Land mine blast kills five soldiers in northern Sri Lanka

A land mine blast killed six Sri Lankan soldiers in the northern city of Jaffna on Tuesday, an army spokesman said, blaming the Tamil Tiger rebels for the attack. The deaths in Jaffna, where the rebels operate, coincided with Sri Lanka's new hawkish military commander, Maj. Gen. Sarath Fonseka, taking over the country's armed forces, and could further strain the government's already fragile cease-fire with the insurgents.

The soldiers, one officer and five enlisted men, "had done routine clearing operations of the area and were returning back on a tractor" when the land mine exploded, said army spokesman Brig. Nalin Witharanagee.

No one immediately claimed responsibility for the attack, but Witharanagee said the Tigers were behind the blast, caused by a a Claymore mine that spits out hundreds of steel balls propelled by plastic explosives.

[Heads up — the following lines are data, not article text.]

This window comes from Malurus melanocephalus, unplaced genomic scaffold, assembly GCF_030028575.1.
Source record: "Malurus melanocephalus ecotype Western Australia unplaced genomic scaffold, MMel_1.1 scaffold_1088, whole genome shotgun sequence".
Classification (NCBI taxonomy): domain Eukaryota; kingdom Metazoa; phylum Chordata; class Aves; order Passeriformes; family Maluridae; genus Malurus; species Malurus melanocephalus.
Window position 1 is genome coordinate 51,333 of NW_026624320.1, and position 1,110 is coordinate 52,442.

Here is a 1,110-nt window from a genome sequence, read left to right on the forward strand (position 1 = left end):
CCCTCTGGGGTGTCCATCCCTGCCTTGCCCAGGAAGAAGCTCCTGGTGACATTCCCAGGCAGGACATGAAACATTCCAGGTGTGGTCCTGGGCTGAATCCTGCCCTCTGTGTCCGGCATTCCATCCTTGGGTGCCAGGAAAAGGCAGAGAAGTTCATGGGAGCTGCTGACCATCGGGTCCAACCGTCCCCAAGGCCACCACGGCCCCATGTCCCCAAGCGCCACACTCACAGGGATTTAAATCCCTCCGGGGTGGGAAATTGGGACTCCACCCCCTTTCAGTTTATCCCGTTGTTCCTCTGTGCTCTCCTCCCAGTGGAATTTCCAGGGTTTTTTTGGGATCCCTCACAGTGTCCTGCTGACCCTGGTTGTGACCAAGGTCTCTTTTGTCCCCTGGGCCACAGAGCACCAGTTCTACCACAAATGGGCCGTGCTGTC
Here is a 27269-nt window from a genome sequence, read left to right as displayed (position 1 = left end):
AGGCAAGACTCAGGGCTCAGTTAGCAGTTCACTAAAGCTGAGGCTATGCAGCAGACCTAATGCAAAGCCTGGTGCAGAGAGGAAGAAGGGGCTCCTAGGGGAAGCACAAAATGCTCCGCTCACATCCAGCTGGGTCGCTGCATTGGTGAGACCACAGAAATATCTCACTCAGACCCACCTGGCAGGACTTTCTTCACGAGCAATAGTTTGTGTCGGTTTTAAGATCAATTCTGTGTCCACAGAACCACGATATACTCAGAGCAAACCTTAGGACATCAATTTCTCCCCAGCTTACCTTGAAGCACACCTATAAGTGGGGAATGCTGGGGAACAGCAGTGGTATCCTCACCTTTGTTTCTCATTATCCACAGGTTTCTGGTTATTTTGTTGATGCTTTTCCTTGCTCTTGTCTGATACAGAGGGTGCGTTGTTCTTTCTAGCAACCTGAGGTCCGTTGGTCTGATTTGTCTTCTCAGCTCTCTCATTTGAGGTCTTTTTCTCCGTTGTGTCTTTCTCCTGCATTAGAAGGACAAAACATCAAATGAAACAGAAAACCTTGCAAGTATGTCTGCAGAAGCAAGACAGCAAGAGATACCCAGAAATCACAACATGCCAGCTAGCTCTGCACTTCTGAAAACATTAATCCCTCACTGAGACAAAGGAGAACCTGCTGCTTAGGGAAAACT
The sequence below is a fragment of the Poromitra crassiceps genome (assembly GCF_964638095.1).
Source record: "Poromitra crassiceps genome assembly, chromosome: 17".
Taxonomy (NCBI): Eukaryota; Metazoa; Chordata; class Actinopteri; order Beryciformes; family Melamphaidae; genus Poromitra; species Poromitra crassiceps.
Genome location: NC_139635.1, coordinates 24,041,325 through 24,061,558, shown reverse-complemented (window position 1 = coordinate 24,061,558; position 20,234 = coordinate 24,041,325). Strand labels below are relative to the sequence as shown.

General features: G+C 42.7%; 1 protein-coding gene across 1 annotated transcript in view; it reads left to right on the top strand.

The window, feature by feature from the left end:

The military also blames the Tamil Tigers for attacks that killed seven soldiers on Sunday, the most serious violence since the two sides signed a truce three years ago. Although Tamil Tigers control parts of Sri Lanka's north and east, Jaffna is governed by the Sri Lankan army. The city is 300 kilometers (185 miles) north of the capital, Colombo.

The Tigers began fighting in 1983, claiming discrimination against Sri Lanka's Tamil minority by its Sinhalese majority. Nearly 65,000 people died in the conflict before a cease-fire was signed in 2002. Subsequent peace talks collapsed a year later, reports the AP. I.L.

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